Meriwether Lewis: suicide or murder?
Now they're pushing even harder — hiring a publicist, launching a Web site and opening new lines of dialogue with the National Park Service, the agency that would permit the exhumation.
Some historians have criticized the effort, and how much evidence is in Lewis' grave is a matter of debate.
Several archeologists have signed on to help the family, including James Starrs, a professor of law and forensic sciences at George Washington University who has worked with the family since the mid-1990s, and anthropologists at Middle Tennessee State University.
Larry McKee, senior archeologist with the archeology and preservation firm TRC, said there's a chance that the true story of Lewis' death might still be etched on his bones.
Nearly 200 distant nieces, nephews and cousins have signed a petition seeking permission to exhume the remains in hopes of learning what really killed him and, if nothing else, giving him a proper Christian burial.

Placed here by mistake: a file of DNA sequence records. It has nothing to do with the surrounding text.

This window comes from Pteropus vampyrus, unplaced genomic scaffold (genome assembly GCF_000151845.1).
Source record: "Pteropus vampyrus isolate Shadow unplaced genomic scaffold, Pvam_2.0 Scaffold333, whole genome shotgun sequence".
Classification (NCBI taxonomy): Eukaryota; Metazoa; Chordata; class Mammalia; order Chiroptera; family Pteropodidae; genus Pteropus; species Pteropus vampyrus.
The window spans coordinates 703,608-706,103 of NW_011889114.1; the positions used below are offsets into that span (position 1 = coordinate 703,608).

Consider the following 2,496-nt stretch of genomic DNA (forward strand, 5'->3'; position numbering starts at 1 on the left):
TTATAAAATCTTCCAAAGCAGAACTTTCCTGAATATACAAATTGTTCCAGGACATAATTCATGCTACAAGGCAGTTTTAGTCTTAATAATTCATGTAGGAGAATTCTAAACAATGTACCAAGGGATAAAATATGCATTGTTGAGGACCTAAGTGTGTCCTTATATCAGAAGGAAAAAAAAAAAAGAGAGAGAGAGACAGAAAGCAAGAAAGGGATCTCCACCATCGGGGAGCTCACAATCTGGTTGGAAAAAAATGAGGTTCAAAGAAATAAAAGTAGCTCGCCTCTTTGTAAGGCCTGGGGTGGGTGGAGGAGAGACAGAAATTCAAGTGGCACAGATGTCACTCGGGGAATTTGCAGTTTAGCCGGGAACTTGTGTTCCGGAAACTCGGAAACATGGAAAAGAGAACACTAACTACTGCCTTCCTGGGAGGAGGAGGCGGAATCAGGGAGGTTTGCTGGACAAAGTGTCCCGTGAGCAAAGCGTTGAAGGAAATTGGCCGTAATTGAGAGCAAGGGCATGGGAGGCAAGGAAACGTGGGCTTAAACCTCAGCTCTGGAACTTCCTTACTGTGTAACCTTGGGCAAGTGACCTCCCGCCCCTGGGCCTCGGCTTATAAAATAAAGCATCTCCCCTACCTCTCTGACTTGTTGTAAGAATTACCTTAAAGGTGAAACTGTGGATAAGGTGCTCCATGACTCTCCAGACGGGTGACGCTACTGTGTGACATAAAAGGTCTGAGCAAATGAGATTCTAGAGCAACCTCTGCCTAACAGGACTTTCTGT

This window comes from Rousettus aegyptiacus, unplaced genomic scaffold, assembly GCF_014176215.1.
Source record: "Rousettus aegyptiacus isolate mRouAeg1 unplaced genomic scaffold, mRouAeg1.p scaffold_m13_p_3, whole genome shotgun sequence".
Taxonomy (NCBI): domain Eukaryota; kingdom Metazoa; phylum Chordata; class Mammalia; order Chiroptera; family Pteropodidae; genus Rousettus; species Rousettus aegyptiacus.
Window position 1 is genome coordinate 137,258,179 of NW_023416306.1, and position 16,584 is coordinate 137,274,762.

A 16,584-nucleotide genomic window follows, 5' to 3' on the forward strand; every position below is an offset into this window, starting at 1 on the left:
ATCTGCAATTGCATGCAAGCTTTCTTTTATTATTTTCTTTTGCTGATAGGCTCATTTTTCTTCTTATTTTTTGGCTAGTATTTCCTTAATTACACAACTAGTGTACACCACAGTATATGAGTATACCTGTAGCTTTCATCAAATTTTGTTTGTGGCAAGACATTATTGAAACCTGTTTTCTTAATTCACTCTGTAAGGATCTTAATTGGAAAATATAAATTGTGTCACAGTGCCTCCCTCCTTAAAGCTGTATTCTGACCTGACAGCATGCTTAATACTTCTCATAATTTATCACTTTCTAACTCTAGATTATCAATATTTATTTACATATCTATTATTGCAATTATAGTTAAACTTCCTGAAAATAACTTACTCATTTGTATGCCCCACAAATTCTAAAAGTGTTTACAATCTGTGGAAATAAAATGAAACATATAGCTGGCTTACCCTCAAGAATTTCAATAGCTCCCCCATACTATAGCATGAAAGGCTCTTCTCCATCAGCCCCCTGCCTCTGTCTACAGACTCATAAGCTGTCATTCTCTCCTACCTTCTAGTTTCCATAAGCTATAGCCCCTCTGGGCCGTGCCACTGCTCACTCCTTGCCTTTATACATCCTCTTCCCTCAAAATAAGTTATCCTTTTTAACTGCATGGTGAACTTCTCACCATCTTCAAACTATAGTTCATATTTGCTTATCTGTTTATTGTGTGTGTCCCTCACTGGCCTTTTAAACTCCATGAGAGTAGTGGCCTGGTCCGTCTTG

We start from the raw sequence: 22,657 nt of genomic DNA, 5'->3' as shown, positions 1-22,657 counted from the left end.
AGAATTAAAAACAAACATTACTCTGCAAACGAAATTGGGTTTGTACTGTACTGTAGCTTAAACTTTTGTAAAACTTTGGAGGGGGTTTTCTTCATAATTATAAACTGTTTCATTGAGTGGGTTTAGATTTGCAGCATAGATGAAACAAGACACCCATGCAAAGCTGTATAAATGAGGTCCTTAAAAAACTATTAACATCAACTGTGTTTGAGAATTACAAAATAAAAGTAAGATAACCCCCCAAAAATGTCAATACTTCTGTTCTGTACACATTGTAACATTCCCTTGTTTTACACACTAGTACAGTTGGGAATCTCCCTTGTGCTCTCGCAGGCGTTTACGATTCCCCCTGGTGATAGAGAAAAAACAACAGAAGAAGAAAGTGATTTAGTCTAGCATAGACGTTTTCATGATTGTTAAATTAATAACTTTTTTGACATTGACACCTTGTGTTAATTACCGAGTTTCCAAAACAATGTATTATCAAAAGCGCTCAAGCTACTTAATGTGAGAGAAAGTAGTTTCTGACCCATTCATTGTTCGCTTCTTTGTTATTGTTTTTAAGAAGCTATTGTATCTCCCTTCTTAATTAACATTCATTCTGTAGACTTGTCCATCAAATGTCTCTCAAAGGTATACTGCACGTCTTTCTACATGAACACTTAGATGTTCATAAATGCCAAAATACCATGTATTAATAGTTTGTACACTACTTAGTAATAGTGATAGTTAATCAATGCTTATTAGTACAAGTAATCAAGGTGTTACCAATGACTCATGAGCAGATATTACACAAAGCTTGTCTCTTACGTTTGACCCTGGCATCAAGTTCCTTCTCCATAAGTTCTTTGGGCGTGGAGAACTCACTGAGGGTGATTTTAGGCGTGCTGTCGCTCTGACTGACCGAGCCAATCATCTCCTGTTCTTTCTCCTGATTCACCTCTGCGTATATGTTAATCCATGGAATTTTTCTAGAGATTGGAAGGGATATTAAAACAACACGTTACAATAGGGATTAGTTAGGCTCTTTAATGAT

comments powered by Disqus
- Joan Baez, Sly Stone, Steve Martin, Ben E. King -- all honored by the Library of Congress
- StoryCorps to Launch Global Expansion With $1M TED Prize
- Hofstra Event Looks at Bush Presidency
- Did Israel steal uranium from a town in Pennsylvania in the 1960s?
- Sequel to Nelson Mandela's Long Walk to Freedom to be published next year
- Emory’s Leslie Harris says we should remember the racist roots of American colleges as we think about what went wrong at OU and other schools
- Stanford historian looks to the U.S. Postal Service to map the boom and bust of 19th-century American West
- U.S. historian denounces Japanese scholars' statement over wartime sexual slavery
- Timothy V Johnson Named Head of Tamiment Library
- History Camp "unconference" returns for the second year in Boston